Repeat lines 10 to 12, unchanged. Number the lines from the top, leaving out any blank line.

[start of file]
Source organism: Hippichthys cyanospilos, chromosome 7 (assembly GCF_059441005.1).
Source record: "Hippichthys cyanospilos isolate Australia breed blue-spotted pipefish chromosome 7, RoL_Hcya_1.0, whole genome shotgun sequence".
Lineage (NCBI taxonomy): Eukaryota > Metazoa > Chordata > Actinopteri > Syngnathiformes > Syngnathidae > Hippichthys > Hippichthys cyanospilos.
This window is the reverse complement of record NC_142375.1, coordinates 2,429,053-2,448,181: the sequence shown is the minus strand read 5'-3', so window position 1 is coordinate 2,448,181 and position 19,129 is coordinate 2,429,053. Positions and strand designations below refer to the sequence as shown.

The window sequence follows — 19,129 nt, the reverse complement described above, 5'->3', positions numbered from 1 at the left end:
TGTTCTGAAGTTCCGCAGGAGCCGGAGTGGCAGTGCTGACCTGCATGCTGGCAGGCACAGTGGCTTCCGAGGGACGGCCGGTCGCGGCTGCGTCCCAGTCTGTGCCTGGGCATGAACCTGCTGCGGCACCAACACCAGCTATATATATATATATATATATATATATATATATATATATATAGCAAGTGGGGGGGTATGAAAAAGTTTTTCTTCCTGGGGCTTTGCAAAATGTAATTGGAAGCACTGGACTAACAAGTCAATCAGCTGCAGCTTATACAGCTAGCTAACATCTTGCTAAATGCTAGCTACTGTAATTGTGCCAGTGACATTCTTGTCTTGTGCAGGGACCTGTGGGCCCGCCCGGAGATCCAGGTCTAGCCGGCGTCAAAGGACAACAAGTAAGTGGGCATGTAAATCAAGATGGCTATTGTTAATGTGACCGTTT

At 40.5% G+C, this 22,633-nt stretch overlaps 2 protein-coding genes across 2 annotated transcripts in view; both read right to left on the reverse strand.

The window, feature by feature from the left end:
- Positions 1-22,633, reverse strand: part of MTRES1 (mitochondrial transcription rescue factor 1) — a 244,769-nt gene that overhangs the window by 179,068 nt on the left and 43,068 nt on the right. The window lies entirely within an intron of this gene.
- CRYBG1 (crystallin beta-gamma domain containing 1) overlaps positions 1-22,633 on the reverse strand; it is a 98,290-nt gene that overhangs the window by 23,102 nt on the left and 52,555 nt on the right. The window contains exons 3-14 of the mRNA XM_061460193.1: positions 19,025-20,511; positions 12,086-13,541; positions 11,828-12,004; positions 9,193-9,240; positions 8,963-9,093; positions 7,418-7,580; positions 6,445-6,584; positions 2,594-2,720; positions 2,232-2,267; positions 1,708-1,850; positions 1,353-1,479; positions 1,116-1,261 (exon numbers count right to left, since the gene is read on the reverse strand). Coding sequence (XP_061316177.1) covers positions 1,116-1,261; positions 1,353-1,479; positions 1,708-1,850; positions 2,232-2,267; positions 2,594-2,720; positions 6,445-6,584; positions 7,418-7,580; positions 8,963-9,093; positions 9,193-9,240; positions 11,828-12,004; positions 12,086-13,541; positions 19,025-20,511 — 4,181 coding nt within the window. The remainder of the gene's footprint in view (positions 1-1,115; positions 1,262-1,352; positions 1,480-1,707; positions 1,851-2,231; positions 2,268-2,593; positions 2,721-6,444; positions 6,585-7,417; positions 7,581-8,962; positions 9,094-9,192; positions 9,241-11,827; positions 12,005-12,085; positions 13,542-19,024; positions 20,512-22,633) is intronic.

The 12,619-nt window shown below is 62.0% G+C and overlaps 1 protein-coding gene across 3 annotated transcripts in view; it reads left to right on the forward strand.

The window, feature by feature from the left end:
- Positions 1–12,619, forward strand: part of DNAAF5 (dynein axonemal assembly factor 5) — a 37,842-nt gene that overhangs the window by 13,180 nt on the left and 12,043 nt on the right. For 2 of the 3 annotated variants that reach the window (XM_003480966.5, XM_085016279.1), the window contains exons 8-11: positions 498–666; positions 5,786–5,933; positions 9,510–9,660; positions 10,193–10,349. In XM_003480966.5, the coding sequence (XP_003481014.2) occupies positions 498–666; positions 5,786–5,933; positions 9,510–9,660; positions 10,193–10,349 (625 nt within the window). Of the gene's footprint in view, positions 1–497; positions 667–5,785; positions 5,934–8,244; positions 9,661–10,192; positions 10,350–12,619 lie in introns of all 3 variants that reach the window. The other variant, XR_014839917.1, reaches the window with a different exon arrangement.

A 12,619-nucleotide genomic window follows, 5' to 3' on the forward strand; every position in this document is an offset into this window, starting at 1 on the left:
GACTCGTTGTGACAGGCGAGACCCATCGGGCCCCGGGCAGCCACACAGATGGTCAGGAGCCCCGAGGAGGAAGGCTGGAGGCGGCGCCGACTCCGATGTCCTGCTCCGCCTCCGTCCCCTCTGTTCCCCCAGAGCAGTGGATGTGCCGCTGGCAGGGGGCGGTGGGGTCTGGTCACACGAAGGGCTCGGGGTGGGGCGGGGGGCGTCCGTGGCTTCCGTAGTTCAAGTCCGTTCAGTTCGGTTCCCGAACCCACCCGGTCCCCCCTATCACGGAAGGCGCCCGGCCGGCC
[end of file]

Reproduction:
- CRYBG1 (crystallin beta-gamma domain containing 1) overlaps positions 1-22,633 on the reverse strand; it is a 98,290-nt gene that overhangs the window by 23,102 nt on the left and 52,555 nt on the right. The window contains exons 3-14 of the mRNA XM_061460193.1: positions 19,025-20,511; positions 12,086-13,541; positions 11,828-12,004; positions 9,193-9,240; positions 8,963-9,093; positions 7,418-7,580; positions 6,445-6,584; positions 2,594-2,720; positions 2,232-2,267; positions 1,708-1,850; positions 1,353-1,479; positions 1,116-1,261 (exon numbers count right to left, since the gene is read on the reverse strand). Coding sequence (XP_061316177.1) covers positions 1,116-1,261; positions 1,353-1,479; positions 1,708-1,850; positions 2,232-2,267; positions 2,594-2,720; positions 6,445-6,584; positions 7,418-7,580; positions 8,963-9,093; positions 9,193-9,240; positions 11,828-12,004; positions 12,086-13,541; positions 19,025-20,511 — 4,181 coding nt within the window. The remainder of the gene's footprint in view (positions 1-1,115; positions 1,262-1,352; positions 1,480-1,707; positions 1,851-2,231; positions 2,268-2,593; positions 2,721-6,444; positions 6,585-7,417; positions 7,581-8,962; positions 9,094-9,192; positions 9,241-11,827; positions 12,005-12,085; positions 13,542-19,024; positions 20,512-22,633) is intronic.

The 12,619-nt window shown below is 62.0% G+C and overlaps 1 protein-coding gene across 3 annotated transcripts in view; it reads left to right on the forward strand.

The window, feature by feature from the left end: